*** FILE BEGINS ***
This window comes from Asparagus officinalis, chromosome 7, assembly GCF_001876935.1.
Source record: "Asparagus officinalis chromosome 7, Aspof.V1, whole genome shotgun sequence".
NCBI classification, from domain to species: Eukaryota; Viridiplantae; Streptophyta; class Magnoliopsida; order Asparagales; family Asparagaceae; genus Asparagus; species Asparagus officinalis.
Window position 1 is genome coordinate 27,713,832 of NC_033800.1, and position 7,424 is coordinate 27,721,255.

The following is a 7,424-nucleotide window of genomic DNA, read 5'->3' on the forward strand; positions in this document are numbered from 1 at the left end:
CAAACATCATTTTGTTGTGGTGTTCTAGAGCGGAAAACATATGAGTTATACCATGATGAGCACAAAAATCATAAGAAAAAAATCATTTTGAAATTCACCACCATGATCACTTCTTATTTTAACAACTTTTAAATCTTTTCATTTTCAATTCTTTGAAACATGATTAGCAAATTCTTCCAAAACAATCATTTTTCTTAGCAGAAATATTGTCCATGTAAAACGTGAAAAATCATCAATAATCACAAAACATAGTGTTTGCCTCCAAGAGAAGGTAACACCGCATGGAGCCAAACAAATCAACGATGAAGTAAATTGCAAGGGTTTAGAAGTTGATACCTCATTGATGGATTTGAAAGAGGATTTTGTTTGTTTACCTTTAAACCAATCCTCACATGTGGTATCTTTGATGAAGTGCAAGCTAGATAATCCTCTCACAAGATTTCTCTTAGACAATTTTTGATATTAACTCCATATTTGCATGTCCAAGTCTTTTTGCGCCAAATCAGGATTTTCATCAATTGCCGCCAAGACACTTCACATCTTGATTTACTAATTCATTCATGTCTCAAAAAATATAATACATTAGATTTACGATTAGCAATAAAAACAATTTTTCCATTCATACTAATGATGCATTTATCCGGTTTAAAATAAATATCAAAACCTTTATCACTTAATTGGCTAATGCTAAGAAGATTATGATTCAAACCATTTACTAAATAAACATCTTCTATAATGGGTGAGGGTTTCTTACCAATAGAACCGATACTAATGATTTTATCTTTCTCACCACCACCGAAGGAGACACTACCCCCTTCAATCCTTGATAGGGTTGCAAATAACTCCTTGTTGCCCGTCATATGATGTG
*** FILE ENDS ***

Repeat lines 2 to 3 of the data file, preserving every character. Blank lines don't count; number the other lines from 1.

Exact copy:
Source record: "Asparagus officinalis chromosome 7, Aspof.V1, whole genome shotgun sequence".
NCBI classification, from domain to species: Eukaryota; Viridiplantae; Streptophyta; class Magnoliopsida; order Asparagales; family Asparagaceae; genus Asparagus; species Asparagus officinalis.